Why you need a guest wifi

This is a copy of a post I made at Medium.com, an experiment in distribution and exposure. It wasn’t very successful, so I’ve brought it back home to my blog.

Dear Mom, here’s why you need a guest wifi network

Edit: This is a generic post from a generic geek to a generic mom, although it does happen apply to mine ;)

Hey Mom - I’m going to suggest a primary benefit for a guest wifi network, which has nothing to do with technology. But you need to understand the technology first.


You know how you have wifi at home? Your netbook, tablet, and smartphone are always online at home because of it? Your wifi network has a name, like Linksys (if you never changed it), “TB3820” (if it was pre-setup by your ISP), or “GrannyPad” (if you or the installer got tricky). All your gadgets connect to your wifi network by name (and the password, which you may or may not know!)

Guest Networks

Many wifi routers will let you create a second wifi network specifically for guests. A guest network works just like your normal network, but with two important differences:

  1. Guest networks have a different name (and password) to the normal network
  2. Users on the guest network can’t access the normal network

If these seems like unnecessary complexity, consider the following: Some of your devices are vulnerable You have a netbook, a tablet, and a smartphone, and they’re often not up-to-date because they’re either too old, or they’re used too infrequently, or you just don’t get around to it. (Dad has an even older smartphone which doesn’t get updated!)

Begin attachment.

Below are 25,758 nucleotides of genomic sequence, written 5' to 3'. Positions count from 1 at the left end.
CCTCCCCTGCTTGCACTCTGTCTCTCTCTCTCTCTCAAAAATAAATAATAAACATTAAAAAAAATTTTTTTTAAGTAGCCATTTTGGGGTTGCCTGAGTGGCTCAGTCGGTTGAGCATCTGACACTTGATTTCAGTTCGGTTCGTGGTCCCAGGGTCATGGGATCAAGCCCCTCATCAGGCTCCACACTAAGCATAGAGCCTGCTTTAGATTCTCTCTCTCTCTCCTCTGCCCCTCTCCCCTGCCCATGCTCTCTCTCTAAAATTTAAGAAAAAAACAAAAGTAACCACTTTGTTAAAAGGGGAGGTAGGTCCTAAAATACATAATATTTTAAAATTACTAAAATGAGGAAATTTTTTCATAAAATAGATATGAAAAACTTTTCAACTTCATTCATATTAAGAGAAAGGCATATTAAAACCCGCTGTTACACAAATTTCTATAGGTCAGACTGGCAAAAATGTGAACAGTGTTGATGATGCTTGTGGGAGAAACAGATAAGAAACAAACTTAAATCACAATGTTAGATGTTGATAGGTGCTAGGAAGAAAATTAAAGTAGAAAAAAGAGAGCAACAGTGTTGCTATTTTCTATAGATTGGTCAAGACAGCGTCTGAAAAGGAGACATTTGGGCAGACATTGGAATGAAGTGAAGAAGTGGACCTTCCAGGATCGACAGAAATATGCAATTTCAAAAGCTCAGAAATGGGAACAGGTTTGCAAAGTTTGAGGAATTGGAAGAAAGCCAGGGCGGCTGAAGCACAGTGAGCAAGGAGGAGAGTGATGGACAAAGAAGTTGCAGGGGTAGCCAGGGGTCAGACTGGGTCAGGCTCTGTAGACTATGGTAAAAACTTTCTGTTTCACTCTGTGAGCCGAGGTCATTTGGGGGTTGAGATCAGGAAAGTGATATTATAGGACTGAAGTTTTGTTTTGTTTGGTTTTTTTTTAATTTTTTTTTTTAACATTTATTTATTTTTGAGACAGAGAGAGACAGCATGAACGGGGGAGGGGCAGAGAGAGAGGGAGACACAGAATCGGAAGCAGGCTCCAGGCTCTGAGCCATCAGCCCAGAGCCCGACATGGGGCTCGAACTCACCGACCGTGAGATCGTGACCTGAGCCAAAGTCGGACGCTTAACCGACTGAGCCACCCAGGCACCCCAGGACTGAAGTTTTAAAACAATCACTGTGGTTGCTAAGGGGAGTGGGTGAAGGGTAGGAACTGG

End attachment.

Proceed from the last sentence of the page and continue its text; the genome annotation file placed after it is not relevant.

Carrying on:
Some of your things are exploitable

Maybe in the future you’ll buy a Chromecast or an AppleTV, so that you can display photos / video on your TV. Maybe you’ll buy a cheap Chinese digital photo frame, which streams your Facebook photos. Whatever it is — it’s likely that at some stage you’ll have technology permanently connected to wifi, which will default to trusting anything else connected to your wifi. I.e., devices that assume that sharing a wifi connection indicates implicit trust.

Not all of your guests are trustworthy

Maybe you invite some of your science students around to work on a project — they’ll ask for the wifi password for access for their gadgets. Maybe you trust these students, but do you trust who they will share the password with? Do you trust that their equipment is not vulnerable?

Technical benefits for a guest network

Technically, what does a guest network do to address the issues above?

Disposable guest wifi password

When your students ask for wifi access — give them the guest password. If you decide to revoke access, just change the guest password. You don’t have to reconfigure any of your devices. (You should do this periodically anyway, to ensure that there are no long-term “digital squatters”)

Keep the precious stuff secure

Now your guests have the internet access they need, without exposing any over-sharing devices, or providing the ability to stream media to your TV, or play with the digital photo frame.

Psychological benefit for a guest network

This is the real reason to do guest wifi, but the technical benefits above are necessary to appreciate it: A guest wifi network frees you to be generous. Make a one-time decision to spend 30 minutes setting up a guest network. Every time after that, when you’re asked for wifi access, you are free to be generous and give away the password without the mental effort of making a subjective decision about how trustworthy the guest is, and what risks you’re exposing yourself to.